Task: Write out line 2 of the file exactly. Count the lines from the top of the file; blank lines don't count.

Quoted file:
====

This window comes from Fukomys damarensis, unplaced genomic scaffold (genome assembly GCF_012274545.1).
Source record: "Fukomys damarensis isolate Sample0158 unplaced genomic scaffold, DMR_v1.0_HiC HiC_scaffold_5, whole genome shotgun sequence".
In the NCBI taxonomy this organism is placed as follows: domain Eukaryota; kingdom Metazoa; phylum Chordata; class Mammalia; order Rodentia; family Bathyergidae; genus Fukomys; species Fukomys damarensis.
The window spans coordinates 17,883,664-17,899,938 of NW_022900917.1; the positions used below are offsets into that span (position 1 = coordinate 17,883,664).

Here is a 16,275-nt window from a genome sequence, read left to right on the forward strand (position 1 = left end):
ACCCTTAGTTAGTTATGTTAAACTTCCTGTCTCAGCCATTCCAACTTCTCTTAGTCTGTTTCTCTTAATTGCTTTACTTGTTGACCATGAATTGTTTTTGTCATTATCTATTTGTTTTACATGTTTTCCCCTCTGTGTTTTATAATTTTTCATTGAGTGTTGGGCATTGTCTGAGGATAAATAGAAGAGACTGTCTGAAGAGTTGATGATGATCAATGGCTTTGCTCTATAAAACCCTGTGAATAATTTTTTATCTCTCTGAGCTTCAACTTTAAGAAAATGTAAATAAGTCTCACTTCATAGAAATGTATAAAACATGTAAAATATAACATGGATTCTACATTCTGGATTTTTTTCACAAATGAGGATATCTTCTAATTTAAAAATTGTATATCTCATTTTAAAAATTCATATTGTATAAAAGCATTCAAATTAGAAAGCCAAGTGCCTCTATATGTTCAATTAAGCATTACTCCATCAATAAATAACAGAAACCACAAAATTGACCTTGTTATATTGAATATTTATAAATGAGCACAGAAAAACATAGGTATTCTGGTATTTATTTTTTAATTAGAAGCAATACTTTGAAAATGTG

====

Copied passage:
Source record: "Fukomys damarensis isolate Sample0158 unplaced genomic scaffold, DMR_v1.0_HiC HiC_scaffold_5, whole genome shotgun sequence".